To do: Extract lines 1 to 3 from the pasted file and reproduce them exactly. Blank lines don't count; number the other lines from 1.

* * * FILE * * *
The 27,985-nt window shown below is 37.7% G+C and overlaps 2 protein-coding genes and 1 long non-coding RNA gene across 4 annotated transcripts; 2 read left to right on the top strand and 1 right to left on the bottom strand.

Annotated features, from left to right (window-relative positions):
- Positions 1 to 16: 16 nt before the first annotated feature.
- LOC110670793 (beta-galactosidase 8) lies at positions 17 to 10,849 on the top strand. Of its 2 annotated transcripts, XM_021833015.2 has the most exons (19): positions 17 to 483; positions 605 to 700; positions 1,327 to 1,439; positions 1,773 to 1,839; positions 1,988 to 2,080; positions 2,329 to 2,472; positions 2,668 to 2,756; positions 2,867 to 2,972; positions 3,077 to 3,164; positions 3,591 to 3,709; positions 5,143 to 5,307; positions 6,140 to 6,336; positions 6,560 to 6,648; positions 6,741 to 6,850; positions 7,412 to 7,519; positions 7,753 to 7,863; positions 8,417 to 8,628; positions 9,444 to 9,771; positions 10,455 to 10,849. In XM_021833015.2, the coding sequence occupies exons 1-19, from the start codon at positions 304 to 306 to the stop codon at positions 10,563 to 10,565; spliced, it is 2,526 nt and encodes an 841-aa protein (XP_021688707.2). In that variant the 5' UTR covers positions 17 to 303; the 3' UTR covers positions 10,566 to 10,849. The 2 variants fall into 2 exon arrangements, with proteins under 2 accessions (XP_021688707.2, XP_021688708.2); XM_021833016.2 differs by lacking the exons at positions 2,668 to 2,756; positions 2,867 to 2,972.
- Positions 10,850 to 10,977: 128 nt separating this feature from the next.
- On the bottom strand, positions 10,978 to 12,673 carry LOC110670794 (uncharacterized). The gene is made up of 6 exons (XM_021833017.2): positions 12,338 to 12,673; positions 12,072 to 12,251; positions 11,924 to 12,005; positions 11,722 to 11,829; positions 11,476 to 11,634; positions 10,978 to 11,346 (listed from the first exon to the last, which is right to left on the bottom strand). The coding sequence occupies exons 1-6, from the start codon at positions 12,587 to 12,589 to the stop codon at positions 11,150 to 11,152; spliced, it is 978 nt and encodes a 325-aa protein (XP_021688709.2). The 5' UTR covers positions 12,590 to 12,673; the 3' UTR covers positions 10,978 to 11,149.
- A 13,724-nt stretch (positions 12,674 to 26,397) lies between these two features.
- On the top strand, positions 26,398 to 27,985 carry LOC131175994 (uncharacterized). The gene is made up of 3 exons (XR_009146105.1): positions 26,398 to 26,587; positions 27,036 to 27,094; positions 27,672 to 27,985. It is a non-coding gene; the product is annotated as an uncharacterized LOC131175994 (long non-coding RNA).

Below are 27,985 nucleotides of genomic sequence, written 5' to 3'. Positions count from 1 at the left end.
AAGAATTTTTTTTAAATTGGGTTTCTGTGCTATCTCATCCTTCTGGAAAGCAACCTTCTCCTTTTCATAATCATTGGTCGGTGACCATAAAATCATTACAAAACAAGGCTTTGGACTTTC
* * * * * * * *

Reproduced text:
The 27,985-nt window shown below is 37.7% G+C and overlaps 2 protein-coding genes and 1 long non-coding RNA gene across 4 annotated transcripts; 2 read left to right on the top strand and 1 right to left on the bottom strand.

Annotated features, from left to right (window-relative positions):
- Positions 1 to 16: 16 nt before the first annotated feature.